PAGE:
The International Group for Historic Aircraft Recovery
2366 Hickory Hill Road · Oxford, PA · 19363 · USA
610.467.1937 ·

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The Last Takeoff

takeoff.jpg (7030 bytes)

Presented here is the only known motion-picture film of Amelia Earhart’s departure from Lae, New Guinea on the morning of July 2, 1937. This was the last time Earhart and her navigator Fred Noonan were seen alive. Twenty hours later, on the morning of another July 2nd (she had crossed the International Dateline) they disappeared somewhere near Howland Island over 2,500 miles away.

The film was supposedly taken by Sid Marshall, an employee of Guinea Airways. It was in a collection of film held by the 99s (a women pilots association) in the mid-1980s when the Experimental Aircraft Association borrowed it for a videotape they were making about Earhart. EAA made a video dub of the film and thought they returned the original, but the 99s apparently never received it. The whereabouts of the actual film is now unknown. What is reproduced here is the video dub made by EAA and generously shared with TIGHAR. We would appreciate hearing from anyone who can shed light on what may have become of this historic piece of film.

Clips and segments have appeared in several television documentaries but, to our knowledge, this is the first time that the entire unedited film has been made available for public viewing. The film is very brief (only about 30 seconds) and is, of course, silent and in black and white. Even so, it is rich with information which puts to rest many myths and faulty recollections about what occurred that morning. Earhart does not appear to be wasted or debilitated and Noonan is not helped aboard drunk or hung-over. In fact, both appear to be fit and cheerful. The airplane is clearly very heavy, but the takeoff is well executed. The wind is not calm, as was later claimed, but appears from the smoke in the background to be 5 to 10 knots down the runway.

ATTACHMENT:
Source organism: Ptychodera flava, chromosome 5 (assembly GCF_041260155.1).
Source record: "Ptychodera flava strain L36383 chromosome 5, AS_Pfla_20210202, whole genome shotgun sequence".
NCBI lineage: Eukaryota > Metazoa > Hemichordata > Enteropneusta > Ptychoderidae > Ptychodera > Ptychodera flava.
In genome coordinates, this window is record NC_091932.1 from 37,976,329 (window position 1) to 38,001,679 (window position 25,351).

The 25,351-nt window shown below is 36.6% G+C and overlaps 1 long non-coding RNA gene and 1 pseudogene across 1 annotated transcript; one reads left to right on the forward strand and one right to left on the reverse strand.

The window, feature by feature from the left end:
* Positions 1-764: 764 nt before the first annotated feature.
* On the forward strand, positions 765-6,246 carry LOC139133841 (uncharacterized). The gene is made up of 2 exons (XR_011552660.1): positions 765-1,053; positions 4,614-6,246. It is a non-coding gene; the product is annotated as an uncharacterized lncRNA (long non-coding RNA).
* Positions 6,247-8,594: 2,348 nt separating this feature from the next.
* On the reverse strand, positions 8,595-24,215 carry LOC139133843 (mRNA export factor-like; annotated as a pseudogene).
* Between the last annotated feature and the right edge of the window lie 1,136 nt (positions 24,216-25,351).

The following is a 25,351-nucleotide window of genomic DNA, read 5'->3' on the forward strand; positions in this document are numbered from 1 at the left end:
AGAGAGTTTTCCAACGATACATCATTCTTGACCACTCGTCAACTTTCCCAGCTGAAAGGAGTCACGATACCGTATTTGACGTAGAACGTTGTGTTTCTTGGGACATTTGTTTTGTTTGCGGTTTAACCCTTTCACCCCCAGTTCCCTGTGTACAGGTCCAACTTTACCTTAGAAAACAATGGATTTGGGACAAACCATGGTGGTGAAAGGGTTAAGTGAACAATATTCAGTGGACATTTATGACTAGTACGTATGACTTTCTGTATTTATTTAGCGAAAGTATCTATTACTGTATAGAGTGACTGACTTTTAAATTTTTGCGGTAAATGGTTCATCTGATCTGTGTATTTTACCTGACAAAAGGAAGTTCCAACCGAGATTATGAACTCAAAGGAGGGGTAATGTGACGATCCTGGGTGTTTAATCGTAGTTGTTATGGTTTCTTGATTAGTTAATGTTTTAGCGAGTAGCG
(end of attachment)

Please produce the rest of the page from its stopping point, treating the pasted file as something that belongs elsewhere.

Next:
The film may also contain a clue as to why Earhart was unable to receive voice radio messages during the flight – a major factor in her failure to locate Howland Island. When the Electra taxis close past the camera, its belly antenna mast – the aftmost support for a wire antenna which ran rearward from the starboard side pitot mast on the Electra’s “chin” – is visible right where it should be, on the underside of the aircraft in line with the cabin windows. (It can be hard to see, but digital analysis of the film confirms that it’s there.) When the airplane comes back by the camera on its takeoff roll, the belly antenna mast seems to be gone. (Again, this has been determined through digitizing and forensic analysis.) Perhaps, in turning the overloaded aircraft around on the uneven turf at the end of the runway, the mast struck the ground and was broken off. This would have left the broken mast dragging along the ground by the wire antenna.

Now watch the takeoff sequence closely. Because the camera is positioned toward the departure end of the 3,000 foot runway, the film only picks up the takeoff after the tailwheel is off the ground and the aircraft is accelerating in the “two point attitude.” About three seconds into this scene you’ll see an abrupt “puff” of something, probably dust, erupt beneath the aircraft and quickly dissipate in the wash of the propellers. Analysis of the film shows that the puff is not aligned with either the wheels or the props but appears to be aligned with the center line of the fuselage. This could be the dragging antenna mast snagging on a hummock and tearing the wire free. One anecdotal account, related years later, alleges that a length of antenna wire was found on the runway at Lae following Earhart’s departure.

To view in 28.8K RealVideo format, click here.

A higher resolution and framerate version of the video is available. This version is too large to stream (891 K), so we have provided it here as a download-only link. Right-click the link (on the PC) or hold down the mouse button on the link (on the Mac) and choose “Save target as...” (Internet Explorer) or “Save this link as...” (Netscape).

The same file is also available in .ZIP format, which requires WinZip or similar tool to uncompress, available by clicking here. This format may alleviate downloading and/or playing problems.

Once you have successfully downloaded the file (and uncompressed it if necessary), start RealPlayer and choose File, Open File, then navigate to the folder containing the video file and select the file amelia_3.rm and click Open.

Viewing the video requires RealPlayer. Click on the icon below to download RealPlayer.

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